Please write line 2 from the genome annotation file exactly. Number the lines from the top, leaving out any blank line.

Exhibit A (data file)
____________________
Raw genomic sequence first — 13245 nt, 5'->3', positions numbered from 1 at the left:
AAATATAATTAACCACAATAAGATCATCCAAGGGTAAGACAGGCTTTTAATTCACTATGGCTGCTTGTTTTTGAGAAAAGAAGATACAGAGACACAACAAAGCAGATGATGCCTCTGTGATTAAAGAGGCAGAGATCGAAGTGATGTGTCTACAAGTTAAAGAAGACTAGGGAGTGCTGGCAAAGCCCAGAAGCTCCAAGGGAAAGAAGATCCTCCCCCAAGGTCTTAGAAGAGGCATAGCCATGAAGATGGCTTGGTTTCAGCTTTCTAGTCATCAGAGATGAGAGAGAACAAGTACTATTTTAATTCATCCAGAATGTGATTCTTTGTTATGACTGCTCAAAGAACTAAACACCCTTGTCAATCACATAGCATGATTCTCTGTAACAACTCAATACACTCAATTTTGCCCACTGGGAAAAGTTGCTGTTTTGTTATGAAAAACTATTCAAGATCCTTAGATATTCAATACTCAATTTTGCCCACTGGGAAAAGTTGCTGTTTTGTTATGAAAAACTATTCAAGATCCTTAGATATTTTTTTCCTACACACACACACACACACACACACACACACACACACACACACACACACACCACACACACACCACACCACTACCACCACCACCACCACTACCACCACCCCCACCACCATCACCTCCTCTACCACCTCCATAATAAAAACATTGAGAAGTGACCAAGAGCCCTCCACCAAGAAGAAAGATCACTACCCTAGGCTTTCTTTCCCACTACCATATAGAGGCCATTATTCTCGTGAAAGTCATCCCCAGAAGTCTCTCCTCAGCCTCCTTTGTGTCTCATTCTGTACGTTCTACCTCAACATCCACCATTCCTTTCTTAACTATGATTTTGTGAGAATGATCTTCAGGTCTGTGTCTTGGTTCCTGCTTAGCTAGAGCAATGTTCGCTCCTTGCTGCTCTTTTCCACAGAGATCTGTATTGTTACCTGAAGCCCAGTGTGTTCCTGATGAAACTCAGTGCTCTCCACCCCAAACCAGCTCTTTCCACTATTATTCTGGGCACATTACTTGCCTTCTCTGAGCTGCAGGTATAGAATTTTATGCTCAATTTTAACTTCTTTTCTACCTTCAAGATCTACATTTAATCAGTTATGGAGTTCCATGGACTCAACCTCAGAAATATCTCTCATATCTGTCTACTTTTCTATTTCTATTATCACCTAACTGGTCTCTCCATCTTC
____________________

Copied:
AAATATAATTAACCACAATAAGATCATCCAAGGGTAAGACAGGCTTTTAATTCACTATGGCTGCTTGTTTTTGAGAAAAGAAGATACAGAGACACAACAAAGCAGATGATGCCTCTGTGATTAAAGAGGCAGAGATCGAAGTGATGTGTCTACAAGTTAAAGAAGACTAGGGAGTGCTGGCAAAGCCCAGAAGCTCCAAGGGAAAGAAGATCCTCCCCCAAGGTCTTAGAAGAGGCATAGCCATGAAGATGGCTTGGTTTCAGCTTTCTAGTCATCAGAGATGAGAGAGAACAAGTACTATTTTAATTCATCCAGAATGTGATTCTTTGTTATGACTGCTCAAAGAACTAAACACCCTTGTCAATCACATAGCATGATTCTCTGTAACAACTCAATACACTCAATTTTGCCCACTGGGAAAAGTTGCTGTTTTGTTATGAAAAACTATTCAAGATCCTTAGATATTCAATACTCAATTTTGCCCACTGGGAAAAGTTGCTGTTTTGTTATGAAAAACTATTCAAGATCCTTAGATATTTTTTTCCTACACACACACACACACACACACACACACACACACACACACACACACACACCACACACACACCACACCACTACCACCACCACCACCACTACCACCACCCCCACCACCATCACCTCCTCTACCACCTCCATAATAAAAACATTGAGAAGTGACCAAGAGCCCTCCACCAAGAAGAAAGATCACTACCCTAGGCTTTCTTTCCCACTACCATATAGAGGCCATTATTCTCGTGAAAGTCATCCCCAGAAGTCTCTCCTCAGCCTCCTTTGTGTCTCATTCTGTACGTTCTACCTCAACATCCACCATTCCTTTCTTAACTATGATTTTGTGAGAATGATCTTCAGGTCTGTGTCTTGGTTCCTGCTTAGCTAGAGCAATGTTCGCTCCTTGCTGCTCTTTTCCACAGAGATCTGTATTGTTACCTGAAGCCCAGTGTGTTCCTGATGAAACTCAGTGCTCTCCACCCCAAACCAGCTCTTTCCACTATTATTCTGGGCACATTACTTGCCTTCTCTGAGCTGCAGGTATAGAATTTTATGCTCAATTTTAACTTCTTTTCTACCTTCAAGATCTACATTTAATCAGTTATGGAGTTCCATGGACTCAACCTCAGAAATATCTCTCATATCTGTCTACTTTTCTATTTCTATTATCACCTAACTGGTCTCTCCATCTTC